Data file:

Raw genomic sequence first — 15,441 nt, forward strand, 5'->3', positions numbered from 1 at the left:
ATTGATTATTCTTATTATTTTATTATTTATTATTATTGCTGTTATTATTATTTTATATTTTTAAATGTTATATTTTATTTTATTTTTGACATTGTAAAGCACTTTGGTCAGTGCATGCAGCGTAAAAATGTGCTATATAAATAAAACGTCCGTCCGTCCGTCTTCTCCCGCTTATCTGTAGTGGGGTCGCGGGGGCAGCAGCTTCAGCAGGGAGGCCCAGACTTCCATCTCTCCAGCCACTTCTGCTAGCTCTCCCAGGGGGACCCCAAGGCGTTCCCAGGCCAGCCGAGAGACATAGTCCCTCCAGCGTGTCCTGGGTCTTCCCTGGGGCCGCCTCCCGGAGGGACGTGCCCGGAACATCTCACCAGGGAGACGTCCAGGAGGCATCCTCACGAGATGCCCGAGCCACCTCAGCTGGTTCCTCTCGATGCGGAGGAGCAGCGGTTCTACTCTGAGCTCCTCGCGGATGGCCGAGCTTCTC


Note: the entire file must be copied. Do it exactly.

Raw genomic sequence first — 15,441 nt, forward strand, 5'->3', positions numbered from 1 at the left:
ATTGATTATTCTTATTATTTTATTATTTATTATTATTGCTGTTATTATTATTTTATATTTTTAAATGTTATATTTTATTTTATTTTTGACATTGTAAAGCACTTTGGTCAGTGCATGCAGCGTAAAAATGTGCTATATAAATAAAACGTCCGTCCGTCCGTCTTCTCCCGCTTATCTGTAGTGGGGTCGCGGGGGCAGCAGCTTCAGCAGGGAGGCCCAGACTTCCATCTCTCCAGCCACTTCTGCTAGCTCTCCCAGGGGGACCCCAAGGCGTTCCCAGGCCAGCCGAGAGACATAGTCCCTCCAGCGTGTCCTGGGTCTTCCCTGGGGCCGCCTCCCGGAGGGACGTGCCCGGAACATCTCACCAGGGAGACGTCCAGGAGGCATCCTCACGAGATGCCCGAGCCACCTCAGCTGGTTCCTCTCGATGCGGAGGAGCAGCGGTTCTACTCTGAGCTCCTCGCGGATGGCCGAGCTTCTC